Acres of Diamonds
Let China sleep, for when she wakes, she will shake the world.
(Quand la chine s’éveillera, le monde tremblera.)
I find it very remarkable given China’s insular nature for so many millennia that Napoleon would have an opinion about China at all. Over the course of his storied life, he never ventured into China personally but somehow managed to express an insight extraordinarily prescient and curiously fearful for someone who feared no army. Napoleon never elaborated on why he felt this way about China, but in more recent years, many people in the business and political worlds have come to feel as he did. In the two centuries since Napoleon’s death, the rest of the world would get to know the Chinese people far better than he could have.
Especially since China embarked on its ambitious capitalist experiment in the late 1970s, much attention has been paid to China and matters Chinese by economists, political scientists, sociologists, and even gourmets. I would guess that by now China has been dissected, sliced, diced, and filleted from every possible academic angle.
This attention has been for very good reason. Even through the global economic crisis, the Chinese economy has remained resilient. I contend that this resilience is a trait that is reflected in the Chinese people themselves over the centuries. Now in America, even as businesses reckon with the burgeoning clout of China, there is a growing tide of tension from the political classes. It’s a fascinating situation. At the same time that businesses salivate for an expansion of ties with China, many politicians seem hesitant for the same.
I can’t help feeling that there’s an aura of envy in the air. But try as politicians might, they cannot turn the tides of history. And those tides have now carried China onto the global stage. As was the case with Japan in 1964 and South Korea in 1988, China’s hosting of the Olympic Games in 2008 marked an unofficial and belated but conspicuous debut.
China’s success has been more than mirrored by the success of the Chinese people themselves. In America, it’s become cliché to apply the term model minority to Chinese-American students (it’s also applied to students with other Asian ancestries). Ask anyone who has any familiarity with high school and college campuses, and I’d wager you’d get a very similar opinion about these students. I believe that the overwhelming opinion would hold that due to a combination of familial relationships, a focus on education, and a diligent work ethic, the members of the worldwide Chinese diaspora have achieved a remarkable degree of success.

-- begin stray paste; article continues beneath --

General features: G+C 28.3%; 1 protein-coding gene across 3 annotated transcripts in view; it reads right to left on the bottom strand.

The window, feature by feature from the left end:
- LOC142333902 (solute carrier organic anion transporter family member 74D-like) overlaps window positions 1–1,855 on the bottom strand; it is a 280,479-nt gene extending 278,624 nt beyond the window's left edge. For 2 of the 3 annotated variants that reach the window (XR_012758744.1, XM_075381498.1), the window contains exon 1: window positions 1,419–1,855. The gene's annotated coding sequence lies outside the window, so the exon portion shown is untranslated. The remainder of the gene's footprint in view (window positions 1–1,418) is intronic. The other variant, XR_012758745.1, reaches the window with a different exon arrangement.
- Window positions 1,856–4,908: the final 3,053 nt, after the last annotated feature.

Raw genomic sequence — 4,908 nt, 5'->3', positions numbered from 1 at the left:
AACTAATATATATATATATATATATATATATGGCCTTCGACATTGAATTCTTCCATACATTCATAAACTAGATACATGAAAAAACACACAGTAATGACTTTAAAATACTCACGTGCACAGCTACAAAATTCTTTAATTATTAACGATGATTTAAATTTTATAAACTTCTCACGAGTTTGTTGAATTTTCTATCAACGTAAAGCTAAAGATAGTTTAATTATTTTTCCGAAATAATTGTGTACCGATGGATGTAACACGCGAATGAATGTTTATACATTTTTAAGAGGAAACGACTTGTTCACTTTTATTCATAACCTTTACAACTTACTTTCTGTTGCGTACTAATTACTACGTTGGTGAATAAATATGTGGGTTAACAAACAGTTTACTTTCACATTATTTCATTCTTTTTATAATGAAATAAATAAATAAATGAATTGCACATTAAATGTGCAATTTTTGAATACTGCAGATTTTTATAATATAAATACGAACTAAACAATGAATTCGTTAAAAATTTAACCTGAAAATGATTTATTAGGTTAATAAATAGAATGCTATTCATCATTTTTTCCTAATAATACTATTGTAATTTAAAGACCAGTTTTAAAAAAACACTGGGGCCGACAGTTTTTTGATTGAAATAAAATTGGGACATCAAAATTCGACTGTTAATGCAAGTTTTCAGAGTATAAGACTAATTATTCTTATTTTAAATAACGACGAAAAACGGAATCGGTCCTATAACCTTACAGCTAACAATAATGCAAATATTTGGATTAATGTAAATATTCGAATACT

I believe these factors are correct, but I also believe they are inadequate in explaining the Chinese resilience in country after country. For one thing, these factors are certainly not unique to the Chinese. For instance, I personally have yet to encounter a single other culture that does not have an abiding focus on family and hard work. However, I do believe there are other factors that help explain the success of the Chinese people.
I intentionally avoid discussion of genetic characteristics that might account, for example, for an apparent facility with numbers or equations, because even if that were verifiable, such a discussion would be of no help to anyone without that particular DNA. Instead, I have selected those characteristics that are most replicable by anyone in any country.
It is my contention that by following the principles set out in this book, anyone can attain the success that the Chinese people have found under capitalism or communism, despite discrimination and oppression (even in China), all over the globe and throughout world history.
I know that I venture into well-trod territory. The question of what makes some people more prosperous than others has bedeviled economists and political theorists for centuries. I consider this question to be one of the seminal questions of the ages. In the end, I find myself strangely persuaded by an allegory attributed to the founder of Temple University, the preacher Russell Conwell. His story involves a prosperous farmer who desires diamonds so badly that he sells everything he owns and runs off to find his fortune. After a lifetime of trying, he dies without having achieved his goal. Meanwhile, the person who purchased his house discovered a rich diamond mine on the very property that was sold. The searching man would have found his diamonds if, instead of seeking his fortune elsewhere, he had dug in his own backyard. He would have found his Acres of Diamonds, as Russell Conwell entitled his work.
The central point is that one need not look anywhere for opportunity or fortune other than one’s own capabilities. Russell Conwell explained the moral of his story succinctly: “Your diamonds are not in far-away mountains or in distant seas; they are in your own back yard if you will but dig for them.” Conwell doesn’t need to beat us over the head with his allegory. The diamonds he references are our own talents and exertions, and we all have many diamonds.